• Amanda Fox

The number one thing you must do to be a good writer...




How do you become a better writer?



Some writers hole up in Northern Michigan to write, some sit in coffee shops, others conjoin with their kitchen tables as life carries on around them. There are writers who take classes and those who read classic books on structure, punctuation, and grammar; some have no experience or education, others have PhDs in literature. No matter where, when, and how you learn to write, there is ONE thing you MUST do to be a good writer: read books.


Like the old saying, “You are what you eat,” you are also what you read. The quality of what you read, the intention and effort behind the writing should be considered.



Why should you read books?


Blogs are often intended to increase search engine optimization. The more words in a blog, the higher a website’s SEO ranking. I can hear Hemmingway roll in his grave every time I publish a blog post. Blogs are good for seeking information or quick entertainment, but when learning to write well, reading too many blogs can cause more harm than good.


News articles are persuasive and cause a fear reaction. The intentions are centered around conflict. Without a resolution, the brain enters a state of chaos. People are left with the need to understand - which leads them to read the next news article, which increases the news’ website ratings and exposure.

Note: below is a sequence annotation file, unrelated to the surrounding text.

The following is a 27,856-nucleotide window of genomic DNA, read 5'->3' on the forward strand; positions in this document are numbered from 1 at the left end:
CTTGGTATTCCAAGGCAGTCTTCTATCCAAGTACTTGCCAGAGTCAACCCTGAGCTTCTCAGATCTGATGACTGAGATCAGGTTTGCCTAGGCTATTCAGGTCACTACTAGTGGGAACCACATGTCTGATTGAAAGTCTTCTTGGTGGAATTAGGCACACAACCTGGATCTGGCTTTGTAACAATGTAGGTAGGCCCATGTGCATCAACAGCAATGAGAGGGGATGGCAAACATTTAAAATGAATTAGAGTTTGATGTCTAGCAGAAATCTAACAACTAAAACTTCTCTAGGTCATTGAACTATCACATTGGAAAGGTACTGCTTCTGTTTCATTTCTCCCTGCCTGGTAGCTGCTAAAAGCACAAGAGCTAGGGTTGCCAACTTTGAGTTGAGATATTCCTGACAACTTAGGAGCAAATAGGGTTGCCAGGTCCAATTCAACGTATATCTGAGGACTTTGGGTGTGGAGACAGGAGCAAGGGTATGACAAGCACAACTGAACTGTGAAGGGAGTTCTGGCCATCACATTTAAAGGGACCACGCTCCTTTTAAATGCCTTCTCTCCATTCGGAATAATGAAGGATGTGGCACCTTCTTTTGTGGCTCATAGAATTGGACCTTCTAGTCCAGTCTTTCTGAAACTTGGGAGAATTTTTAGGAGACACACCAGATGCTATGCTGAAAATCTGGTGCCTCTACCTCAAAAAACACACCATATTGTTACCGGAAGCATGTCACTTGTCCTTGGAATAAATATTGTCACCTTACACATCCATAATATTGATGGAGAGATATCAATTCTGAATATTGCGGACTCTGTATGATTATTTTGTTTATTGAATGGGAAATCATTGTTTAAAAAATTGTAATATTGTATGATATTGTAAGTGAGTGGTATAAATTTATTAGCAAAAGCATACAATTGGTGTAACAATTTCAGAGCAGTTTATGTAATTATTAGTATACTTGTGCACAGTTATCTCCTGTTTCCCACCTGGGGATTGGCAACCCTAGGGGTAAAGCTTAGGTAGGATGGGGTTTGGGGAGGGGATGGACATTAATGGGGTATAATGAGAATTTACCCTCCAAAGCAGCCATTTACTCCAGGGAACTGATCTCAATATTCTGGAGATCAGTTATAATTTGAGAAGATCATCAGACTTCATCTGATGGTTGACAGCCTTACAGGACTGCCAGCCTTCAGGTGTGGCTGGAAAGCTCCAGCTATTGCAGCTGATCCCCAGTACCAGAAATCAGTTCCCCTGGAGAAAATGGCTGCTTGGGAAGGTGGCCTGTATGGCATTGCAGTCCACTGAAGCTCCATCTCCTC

Blogs and articles can be written well, and have wonderful intentions, but weeding out posts with underlying intentions can be difficult in this day and age.


Each word in a book must fight to be worthy. Books do not have to have word count, they do not need to include search engine phrases and there is no room for colloquial language. To be considered a book there must be elements like conflict, resolution, characters, transitions, causality, and theme. Good authors write books with passion, purpose, and hold high standards for grammar and punctuation. When we read this type of literature, our brains automatically pick up on these elements. We learn quality grammar, punctuation, format, and syntax.



Try this exercise



Write a one-page story about your favorite vacation. Then begin reading from a book daily for six months. At the end of six months, write another page story about your favorite vacation prior to reading the first one you wrote. Compare the two. Has your writing improved?



Love and Light,


Amanda

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